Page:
Original Research

Evaluation of selected aspects of the Nutrition Therapeutic Programme offered to HIV-positive women of child-bearing age in Western Cape Province, South Africa

Tine T. Hansen, Marietjie Herselman, Lisanne du Plessis, Luzette Daniels, Tirsa Bezuidenhout, Cora van Niekerk, Laura Truter, Per O. Iversen
Southern African Journal of HIV Medicine | Vol 16, No 1 | a338 | DOI: https://doi.org/10.4102/sajhivmed.v16i1.338 | © 2015 Tine T. Hansen, Marietjie Herselman, Lisanne du Plessis, Luzette Daniels, Tirsa Bezuidenhout, Cora van Niekerk, Laura Truter, Per O. Iversen | This work is licensed under CC Attribution 4.0
Submitted: 07 January 2015 | Published: 28 April 2015

About the author(s)

Tine T. Hansen, Division of Human Nutrition, Stellenbosch University, Tygerberg Campus, South Africa; Department of Nutrition, Institute of Basic Medical Sciences, University of Oslo, Norway
Marietjie Herselman, Division of Human Nutrition, Stellenbosch University, Tygerberg Campus, South Africa
Lisanne du Plessis, Division of Human Nutrition, Stellenbosch University, Tygerberg Campus, South Africa
Luzette Daniels, Division of Human Nutrition, Stellenbosch University, Tygerberg Campus, South Africa
Tirsa Bezuidenhout, Division of Human Nutrition, Stellenbosch University, Tygerberg Campus, South Africa
Cora van Niekerk, Division of Human Nutrition, Stellenbosch University, Tygerberg Campus, South Africa
Laura Truter, Division of Human Nutrition, Stellenbosch University, Tygerberg Campus, South Africa
Per O. Iversen, Division of Human Nutrition, Stellenbosch University, Tygerberg Campus, South Africa; Department of Nutrition, Institute of Basic Medical Sciences, University of Oslo, Norway


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Abstract

Background: The Nutrition Therapeutic Programme (NTP) involves the provision of food supplements at primary health clinics (PHCs) to correct nutritional deficiencies in vulnerable groups. Although previous studies have identified problems with implementing the programme at PHCs, assessments of its efficiency have been scarce.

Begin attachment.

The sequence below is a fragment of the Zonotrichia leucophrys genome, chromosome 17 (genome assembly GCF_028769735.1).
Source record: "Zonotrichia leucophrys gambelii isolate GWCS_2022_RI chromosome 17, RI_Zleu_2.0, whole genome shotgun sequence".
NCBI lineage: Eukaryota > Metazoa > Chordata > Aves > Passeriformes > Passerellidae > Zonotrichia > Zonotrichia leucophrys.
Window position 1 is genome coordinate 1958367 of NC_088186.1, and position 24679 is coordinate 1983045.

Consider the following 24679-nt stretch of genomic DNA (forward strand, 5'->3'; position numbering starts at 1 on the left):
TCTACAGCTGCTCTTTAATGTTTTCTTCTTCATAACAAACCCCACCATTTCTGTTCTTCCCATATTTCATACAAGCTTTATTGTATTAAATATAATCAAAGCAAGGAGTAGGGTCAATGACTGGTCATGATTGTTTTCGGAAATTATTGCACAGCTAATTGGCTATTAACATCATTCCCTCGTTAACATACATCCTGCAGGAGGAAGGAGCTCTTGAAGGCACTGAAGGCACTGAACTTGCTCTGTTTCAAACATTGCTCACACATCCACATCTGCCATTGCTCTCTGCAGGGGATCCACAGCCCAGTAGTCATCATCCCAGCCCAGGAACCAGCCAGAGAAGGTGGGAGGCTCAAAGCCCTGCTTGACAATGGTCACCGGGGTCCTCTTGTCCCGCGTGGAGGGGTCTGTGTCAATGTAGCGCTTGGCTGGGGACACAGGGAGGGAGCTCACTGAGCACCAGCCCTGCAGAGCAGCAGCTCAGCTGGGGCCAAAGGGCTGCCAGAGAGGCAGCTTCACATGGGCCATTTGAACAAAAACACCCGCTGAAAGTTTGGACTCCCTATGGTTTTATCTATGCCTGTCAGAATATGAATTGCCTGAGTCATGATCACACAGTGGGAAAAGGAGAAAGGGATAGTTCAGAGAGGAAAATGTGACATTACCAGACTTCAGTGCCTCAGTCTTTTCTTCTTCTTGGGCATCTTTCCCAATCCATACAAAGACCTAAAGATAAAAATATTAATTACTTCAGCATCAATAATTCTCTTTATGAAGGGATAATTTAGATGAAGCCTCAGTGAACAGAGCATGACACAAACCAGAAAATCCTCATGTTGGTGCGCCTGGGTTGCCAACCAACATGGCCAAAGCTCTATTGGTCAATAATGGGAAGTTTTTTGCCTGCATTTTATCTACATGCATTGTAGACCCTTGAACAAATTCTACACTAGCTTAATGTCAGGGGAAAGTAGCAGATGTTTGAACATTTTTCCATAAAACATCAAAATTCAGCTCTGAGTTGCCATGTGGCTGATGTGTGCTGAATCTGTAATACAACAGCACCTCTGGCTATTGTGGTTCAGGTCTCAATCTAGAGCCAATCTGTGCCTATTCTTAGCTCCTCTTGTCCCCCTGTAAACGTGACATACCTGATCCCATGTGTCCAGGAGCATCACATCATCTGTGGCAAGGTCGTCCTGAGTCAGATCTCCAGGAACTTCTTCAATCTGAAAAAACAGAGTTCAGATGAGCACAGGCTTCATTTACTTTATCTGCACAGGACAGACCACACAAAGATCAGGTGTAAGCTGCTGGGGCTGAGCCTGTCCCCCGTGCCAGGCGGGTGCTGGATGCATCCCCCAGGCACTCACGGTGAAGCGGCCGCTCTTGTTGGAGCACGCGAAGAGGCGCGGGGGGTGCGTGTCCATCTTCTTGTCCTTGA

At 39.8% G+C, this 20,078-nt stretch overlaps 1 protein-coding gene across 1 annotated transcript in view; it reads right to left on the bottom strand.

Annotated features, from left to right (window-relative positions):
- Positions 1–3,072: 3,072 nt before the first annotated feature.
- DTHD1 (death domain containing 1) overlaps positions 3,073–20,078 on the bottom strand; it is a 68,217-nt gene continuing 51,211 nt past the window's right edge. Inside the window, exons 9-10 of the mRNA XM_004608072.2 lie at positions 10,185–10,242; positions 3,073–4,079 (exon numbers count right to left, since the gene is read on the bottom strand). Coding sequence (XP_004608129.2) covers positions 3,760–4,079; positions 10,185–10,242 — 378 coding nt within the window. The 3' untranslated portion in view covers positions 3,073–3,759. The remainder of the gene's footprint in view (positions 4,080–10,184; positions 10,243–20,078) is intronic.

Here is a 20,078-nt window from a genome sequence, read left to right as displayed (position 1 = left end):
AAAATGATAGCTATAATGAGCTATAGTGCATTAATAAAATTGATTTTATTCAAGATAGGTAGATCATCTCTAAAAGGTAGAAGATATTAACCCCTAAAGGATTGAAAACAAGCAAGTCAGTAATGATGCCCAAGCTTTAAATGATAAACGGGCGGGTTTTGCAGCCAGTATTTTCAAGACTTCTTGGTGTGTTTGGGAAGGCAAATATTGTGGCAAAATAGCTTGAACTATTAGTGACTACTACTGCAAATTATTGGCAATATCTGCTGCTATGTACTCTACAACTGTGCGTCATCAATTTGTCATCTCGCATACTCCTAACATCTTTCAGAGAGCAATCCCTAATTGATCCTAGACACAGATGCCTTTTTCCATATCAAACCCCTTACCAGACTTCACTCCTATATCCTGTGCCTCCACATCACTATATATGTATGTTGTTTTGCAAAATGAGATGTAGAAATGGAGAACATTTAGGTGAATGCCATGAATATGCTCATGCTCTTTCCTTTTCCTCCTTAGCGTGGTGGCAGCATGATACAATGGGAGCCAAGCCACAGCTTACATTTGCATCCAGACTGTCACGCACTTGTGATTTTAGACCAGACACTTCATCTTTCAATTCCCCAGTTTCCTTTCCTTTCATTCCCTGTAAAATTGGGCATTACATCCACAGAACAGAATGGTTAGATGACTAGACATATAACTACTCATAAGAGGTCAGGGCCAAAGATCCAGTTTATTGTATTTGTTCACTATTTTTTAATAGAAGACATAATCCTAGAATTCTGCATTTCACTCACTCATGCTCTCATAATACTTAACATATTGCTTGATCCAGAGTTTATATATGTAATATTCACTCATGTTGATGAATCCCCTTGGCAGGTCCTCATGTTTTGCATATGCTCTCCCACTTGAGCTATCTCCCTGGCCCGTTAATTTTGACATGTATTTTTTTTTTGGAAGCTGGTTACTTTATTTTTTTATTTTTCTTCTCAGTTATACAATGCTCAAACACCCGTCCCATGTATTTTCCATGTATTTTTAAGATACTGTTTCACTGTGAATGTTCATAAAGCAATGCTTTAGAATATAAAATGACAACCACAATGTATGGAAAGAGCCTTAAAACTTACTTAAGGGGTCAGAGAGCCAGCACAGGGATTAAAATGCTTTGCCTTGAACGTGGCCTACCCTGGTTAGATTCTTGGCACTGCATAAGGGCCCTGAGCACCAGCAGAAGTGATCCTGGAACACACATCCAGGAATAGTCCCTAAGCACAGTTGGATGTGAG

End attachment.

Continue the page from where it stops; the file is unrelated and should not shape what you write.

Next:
Objective: To evaluate implementation of the NTP at PHCs that provide antiretroviral therapy.

Methods: A cross-sectional, descriptive study was conducted at 17 PHCs located within 3 districts of Western Cape Province. Two target groups were chosen: 32 staff members working at the sites and 21 women of child-bearing age enrolled in the NTP. Questionnaires were used to obtain data.

Results: Only 2 women (10%) lived in food-secure households; the rest were either at risk of hunger (29%) or classified as hungry (61%). Most of the women knew they had to take the supplements to improve their nutritional status, but the majority only recalled receiving basic nutritional advice, and the information was mainly given verbally. Ten of the women had shared their supplements with others, mostly with their children. The study identified lack of clearly defined NTP responsibilities at the PHCs, causing confusion amongst the staff. Although many staff members expressed problems with the NTP, only 38% of them reported having routine evaluations regarding the programme.

Conclusion: Several aspects compromised the effectiveness of the NTP, including socio- economic factors leading to clients’ non-compliance. The strategic organisation and implementation of the NTP varied between different PHCs offering antiretroviral therapy, and staff experienced difficulties with the logistics of the programme.


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